I’ve been on a bit of a non fiction kick of late, but been a little slow about getting reviews up. A month or so ago I finished Drive: The Surprising Truth of What Motivates Us, which I quite enjoyed.
The book, surprise, is about motivation. But what it’s really about is the fact that the Baby Boomer theory of motivation, which was pay people more money for more output, only really works for rote work. When people are engaged in creative work, not only does it not actually help with motivation, but it can actually damage quality and quantity of output. How and why it damages people’s work is the bulk of the book, and it comes down to external motivation crush internal motivation. Once internal motivation is gone, getting it back is really hard.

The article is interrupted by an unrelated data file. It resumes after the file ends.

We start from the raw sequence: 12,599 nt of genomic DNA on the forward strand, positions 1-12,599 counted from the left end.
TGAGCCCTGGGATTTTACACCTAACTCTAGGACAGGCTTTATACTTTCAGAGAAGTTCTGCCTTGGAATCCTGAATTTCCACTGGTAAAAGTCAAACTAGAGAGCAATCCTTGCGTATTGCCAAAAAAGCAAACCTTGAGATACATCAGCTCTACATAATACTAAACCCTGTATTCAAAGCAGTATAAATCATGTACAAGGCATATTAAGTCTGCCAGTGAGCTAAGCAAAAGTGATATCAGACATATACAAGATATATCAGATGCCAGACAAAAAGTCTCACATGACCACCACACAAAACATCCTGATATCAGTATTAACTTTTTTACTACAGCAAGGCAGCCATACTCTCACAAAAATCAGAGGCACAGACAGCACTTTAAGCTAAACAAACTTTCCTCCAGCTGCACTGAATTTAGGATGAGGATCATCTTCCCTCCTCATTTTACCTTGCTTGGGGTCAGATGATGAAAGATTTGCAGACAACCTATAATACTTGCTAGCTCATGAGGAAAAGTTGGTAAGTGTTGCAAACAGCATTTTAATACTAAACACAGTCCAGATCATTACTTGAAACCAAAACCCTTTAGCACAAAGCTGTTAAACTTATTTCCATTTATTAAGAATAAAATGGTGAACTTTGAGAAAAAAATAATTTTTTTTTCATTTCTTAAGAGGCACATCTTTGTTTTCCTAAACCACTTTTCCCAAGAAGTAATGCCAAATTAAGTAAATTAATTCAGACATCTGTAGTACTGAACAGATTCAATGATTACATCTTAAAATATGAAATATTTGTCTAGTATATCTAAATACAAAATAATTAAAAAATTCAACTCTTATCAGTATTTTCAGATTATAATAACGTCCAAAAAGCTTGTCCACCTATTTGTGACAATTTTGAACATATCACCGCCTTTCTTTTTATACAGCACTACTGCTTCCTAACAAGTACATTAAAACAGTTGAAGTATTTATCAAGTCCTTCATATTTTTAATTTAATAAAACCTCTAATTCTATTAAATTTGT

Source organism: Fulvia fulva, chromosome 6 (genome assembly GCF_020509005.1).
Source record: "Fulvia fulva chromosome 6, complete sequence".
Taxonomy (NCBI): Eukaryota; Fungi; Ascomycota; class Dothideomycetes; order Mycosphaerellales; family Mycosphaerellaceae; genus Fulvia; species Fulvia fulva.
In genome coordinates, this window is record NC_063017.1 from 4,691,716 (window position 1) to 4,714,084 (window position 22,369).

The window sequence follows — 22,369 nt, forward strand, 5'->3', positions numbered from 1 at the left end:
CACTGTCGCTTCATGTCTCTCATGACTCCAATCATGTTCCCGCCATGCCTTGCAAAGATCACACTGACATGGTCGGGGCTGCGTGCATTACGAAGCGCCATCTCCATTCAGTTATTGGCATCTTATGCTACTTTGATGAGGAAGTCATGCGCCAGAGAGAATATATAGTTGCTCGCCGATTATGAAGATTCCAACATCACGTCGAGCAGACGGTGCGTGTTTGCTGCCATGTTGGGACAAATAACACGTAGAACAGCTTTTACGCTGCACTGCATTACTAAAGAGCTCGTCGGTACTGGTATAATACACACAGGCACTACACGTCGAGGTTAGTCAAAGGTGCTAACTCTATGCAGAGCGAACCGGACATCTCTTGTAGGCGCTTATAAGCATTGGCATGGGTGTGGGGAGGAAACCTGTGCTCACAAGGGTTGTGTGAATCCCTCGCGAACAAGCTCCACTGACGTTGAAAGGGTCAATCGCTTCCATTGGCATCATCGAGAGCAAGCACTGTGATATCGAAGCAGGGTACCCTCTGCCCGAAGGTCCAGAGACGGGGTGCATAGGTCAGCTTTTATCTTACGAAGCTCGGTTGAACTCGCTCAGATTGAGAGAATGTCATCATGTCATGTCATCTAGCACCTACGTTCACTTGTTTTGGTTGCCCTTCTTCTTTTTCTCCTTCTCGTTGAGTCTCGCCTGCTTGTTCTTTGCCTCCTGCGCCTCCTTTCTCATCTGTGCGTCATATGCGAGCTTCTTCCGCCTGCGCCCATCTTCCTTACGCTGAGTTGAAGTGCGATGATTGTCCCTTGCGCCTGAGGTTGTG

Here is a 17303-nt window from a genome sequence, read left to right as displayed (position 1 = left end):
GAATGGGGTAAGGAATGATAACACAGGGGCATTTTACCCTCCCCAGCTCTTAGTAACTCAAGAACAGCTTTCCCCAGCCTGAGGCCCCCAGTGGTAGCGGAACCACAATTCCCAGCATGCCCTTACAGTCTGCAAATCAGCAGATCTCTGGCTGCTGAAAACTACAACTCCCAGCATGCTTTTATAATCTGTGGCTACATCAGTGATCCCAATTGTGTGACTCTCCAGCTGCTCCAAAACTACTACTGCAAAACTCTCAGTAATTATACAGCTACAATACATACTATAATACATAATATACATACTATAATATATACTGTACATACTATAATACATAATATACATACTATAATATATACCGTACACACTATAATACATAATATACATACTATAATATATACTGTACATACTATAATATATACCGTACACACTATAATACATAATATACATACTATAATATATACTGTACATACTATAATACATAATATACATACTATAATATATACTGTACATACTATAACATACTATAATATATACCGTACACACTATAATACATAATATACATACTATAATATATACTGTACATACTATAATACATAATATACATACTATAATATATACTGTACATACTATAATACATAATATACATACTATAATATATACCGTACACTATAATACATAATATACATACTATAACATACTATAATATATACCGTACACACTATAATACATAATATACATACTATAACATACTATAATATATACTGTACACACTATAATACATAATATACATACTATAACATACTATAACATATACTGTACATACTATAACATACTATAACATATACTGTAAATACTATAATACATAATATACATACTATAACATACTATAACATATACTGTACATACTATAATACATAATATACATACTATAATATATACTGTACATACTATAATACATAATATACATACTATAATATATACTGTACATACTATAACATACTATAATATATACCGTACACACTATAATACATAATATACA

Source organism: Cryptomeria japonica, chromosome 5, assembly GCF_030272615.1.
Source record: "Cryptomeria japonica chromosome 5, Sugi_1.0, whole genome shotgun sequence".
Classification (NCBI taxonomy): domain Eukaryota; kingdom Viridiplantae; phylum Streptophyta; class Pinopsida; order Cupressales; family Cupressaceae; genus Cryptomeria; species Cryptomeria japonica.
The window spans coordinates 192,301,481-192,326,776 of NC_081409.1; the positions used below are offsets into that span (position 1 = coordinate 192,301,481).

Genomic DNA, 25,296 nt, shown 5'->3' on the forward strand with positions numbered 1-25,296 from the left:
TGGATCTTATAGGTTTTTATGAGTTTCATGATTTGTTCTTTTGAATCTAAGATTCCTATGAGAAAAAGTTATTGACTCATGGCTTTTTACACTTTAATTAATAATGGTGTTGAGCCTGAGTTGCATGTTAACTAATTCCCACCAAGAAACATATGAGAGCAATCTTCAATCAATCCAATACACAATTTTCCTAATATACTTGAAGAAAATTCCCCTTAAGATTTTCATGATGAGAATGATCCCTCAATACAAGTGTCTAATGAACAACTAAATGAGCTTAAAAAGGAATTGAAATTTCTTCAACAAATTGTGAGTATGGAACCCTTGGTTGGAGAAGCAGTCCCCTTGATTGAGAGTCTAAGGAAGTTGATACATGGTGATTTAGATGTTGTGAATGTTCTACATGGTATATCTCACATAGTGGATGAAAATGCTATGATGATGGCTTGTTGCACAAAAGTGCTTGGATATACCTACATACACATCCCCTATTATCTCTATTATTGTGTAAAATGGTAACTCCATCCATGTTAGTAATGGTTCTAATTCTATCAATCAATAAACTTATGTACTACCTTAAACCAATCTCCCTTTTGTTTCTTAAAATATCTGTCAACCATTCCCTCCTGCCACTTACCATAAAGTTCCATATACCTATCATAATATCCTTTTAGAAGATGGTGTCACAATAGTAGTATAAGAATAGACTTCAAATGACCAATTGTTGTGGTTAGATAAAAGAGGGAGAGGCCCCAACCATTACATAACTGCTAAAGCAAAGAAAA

Some guidelines come out of the book, which are handy all by themselves. If you are in a field where creativity matters, pay people enough that money isn’t their main concern. Enough is defined as 10% above the average in your industry. Give them 20% time. This is something Google made famous, where in all employees get to spend some work time on a personal pet project. Also, shift rewards and recognition to after the fact surprises, instead of putting it on the table before the task at hand.
In my past 8 years as a team lead at IBM I’ve seen a lot of different management and leadship styles, and a lot of the ideas in this book were familiar. It was still handy to have it all bundled up in such a concise way, and worth the couple of evenings it took to read.